Leaving Ardglass is the very dull title of a very good book, one of the best novels to have come out of Ireland in a long time.
I hadn't heard of its author before and, upon learning that he is a parish priest in Drumcondra I feared that this story of a young Kerryman who becomes ordained in the 1960s would be predictable in subject matter and pietistic in tone.
Instead, with bracing assurance and considerable insight, it chronicles not just a personal and spiritual journey but the state of a nation over 40 years.
Tom Galvin, the book's narrator, looks back on a life that begins in earnest when he leaves the family farm to work for the summer on building sites in London. These belong to his elder brother MJ, one of those few Irishmen who -- through drive, determination and a forceful personality -- have made good in England's capital, if largely through the labour of his less fortunate countrymen.
MJ is keen for Tom to become part of his building empire, but Tom, though far from oblivious to the lures of the secular life, has another vocation and enrols in a seminary. In the last two-thirds of the book, the author charts his progress as a priest and in doing so tells an engrossing story about modern Ireland.
Tom is intelligent and thoughtful, but he's also professionally ambitious and it's a tribute to the author's novelistic skill that the machinations necessary for clerical advancement (in essence not much different from those employed by his brother) are unblinkingly presented without undermining the reader's affection for Tom himself, who's an engagingly sceptical and flawed narrator.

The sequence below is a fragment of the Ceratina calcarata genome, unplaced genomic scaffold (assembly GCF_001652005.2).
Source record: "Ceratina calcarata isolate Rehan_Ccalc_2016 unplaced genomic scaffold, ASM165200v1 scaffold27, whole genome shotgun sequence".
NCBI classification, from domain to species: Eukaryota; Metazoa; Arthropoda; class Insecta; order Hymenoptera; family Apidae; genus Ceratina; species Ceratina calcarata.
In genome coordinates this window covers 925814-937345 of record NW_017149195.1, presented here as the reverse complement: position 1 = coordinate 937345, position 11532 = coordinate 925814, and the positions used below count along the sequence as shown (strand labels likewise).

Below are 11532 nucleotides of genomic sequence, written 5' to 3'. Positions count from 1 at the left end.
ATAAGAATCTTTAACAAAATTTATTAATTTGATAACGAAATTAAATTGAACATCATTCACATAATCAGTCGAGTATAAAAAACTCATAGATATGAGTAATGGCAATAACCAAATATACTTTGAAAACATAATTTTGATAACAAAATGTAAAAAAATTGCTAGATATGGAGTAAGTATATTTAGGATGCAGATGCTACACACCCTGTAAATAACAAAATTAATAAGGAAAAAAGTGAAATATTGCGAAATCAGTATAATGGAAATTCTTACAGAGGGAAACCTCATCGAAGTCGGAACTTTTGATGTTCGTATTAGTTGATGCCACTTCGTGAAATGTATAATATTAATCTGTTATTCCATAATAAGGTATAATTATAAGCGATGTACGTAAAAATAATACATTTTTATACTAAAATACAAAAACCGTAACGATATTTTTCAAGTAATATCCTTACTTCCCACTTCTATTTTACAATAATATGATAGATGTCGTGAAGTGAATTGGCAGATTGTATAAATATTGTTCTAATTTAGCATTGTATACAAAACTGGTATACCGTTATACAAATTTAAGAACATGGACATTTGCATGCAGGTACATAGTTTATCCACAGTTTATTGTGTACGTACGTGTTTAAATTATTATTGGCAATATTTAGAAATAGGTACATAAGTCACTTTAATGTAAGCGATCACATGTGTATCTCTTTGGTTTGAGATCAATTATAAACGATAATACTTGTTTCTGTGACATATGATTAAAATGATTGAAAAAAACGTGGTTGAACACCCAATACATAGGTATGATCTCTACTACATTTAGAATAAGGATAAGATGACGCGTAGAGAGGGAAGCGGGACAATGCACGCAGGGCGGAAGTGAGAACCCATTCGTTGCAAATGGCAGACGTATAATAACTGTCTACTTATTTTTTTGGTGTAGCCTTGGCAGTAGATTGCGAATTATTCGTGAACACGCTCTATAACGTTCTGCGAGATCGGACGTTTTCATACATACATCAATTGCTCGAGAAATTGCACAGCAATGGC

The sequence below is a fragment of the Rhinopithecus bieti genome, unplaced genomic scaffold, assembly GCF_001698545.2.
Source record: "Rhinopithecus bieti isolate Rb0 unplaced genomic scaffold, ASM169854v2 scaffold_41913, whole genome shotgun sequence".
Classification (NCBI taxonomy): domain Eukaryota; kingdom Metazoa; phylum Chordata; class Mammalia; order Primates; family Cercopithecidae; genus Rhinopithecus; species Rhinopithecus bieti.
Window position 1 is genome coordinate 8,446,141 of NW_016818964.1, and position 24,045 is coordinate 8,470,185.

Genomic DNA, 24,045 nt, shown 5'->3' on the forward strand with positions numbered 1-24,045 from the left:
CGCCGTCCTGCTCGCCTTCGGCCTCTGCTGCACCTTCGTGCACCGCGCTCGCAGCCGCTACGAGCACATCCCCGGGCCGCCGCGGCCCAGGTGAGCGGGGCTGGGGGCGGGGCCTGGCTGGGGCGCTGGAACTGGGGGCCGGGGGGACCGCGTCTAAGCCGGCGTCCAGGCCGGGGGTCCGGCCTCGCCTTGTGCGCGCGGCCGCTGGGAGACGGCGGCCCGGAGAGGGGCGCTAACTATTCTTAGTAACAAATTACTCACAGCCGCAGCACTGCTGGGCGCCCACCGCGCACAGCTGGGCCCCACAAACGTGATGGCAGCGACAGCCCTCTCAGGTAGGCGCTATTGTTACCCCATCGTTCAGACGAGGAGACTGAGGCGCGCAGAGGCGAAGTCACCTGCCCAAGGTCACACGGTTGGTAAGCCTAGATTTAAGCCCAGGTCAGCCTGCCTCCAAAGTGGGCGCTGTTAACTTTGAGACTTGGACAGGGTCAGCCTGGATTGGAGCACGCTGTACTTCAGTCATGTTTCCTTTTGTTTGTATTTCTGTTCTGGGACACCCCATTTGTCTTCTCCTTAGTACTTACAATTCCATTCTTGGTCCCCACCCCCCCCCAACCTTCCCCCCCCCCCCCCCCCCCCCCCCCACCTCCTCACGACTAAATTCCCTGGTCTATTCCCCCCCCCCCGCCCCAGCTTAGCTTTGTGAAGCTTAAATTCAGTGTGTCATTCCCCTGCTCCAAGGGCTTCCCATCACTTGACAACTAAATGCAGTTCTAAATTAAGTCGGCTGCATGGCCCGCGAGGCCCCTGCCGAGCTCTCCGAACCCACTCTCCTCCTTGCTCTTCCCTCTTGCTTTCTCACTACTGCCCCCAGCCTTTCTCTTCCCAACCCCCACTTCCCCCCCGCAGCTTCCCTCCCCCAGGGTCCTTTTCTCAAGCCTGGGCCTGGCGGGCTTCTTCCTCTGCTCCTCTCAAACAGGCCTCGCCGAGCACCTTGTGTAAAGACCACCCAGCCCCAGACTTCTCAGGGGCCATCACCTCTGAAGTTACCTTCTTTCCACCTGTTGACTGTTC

Tom turns a blind eye to the shady financial dealings and sexual infidelities of MJ, prone to double-think over his own affair with a young woman and only finally roused to protest when the clerical sex abuse scandals of the 1990s see innocent colleagues betrayed by a hierarchy frantically trying to protect its own worldly interests. All of this is conveyed in a limpid prose that never calls attention to itself and in character studies so acutely observed that all the people in the book, whether major figures or not, come vividly to life -- a sketch of Tom's alcoholic niece, Margot, for instance, gives her a palpable and poignant identity in a mere few paragraphs.
Indeed, the author's eye for the telling detail -- topographical, social and psychological -- lends great immediacy to the various characters in their various locales, whether he's depicting the brutal badinage and casual violence of the displaced Irish in London, the oily insincerities of the privileged and conniving clergy in Rome or the corrupt antics of MJ and his coterie of venal accountants and sweaty politicians at family gatherings back in Ireland.
And there's lots of beady-eyed humour, too. The second Vatican Council encourages a clerical freedom in which "theology is jettisoned in favour of interpersonal relations", seminarians during the Pope's visit to Ireland rush around "skittish as schoolgirls" while the papal nuncio bans nuns from the ceremonies by declaring that there'll be "no broads on the altar".
Yet the tone is never cheaply cynical. Instead, through his flawed but essentially decent narrator, King offers a richly-textured and deeply-felt portrait of a society in flux and of individuals ensnared in their fallible humanity and helpless in the face of time.
The dubious privilege of moral judgment is left to the reader in this outstanding novel.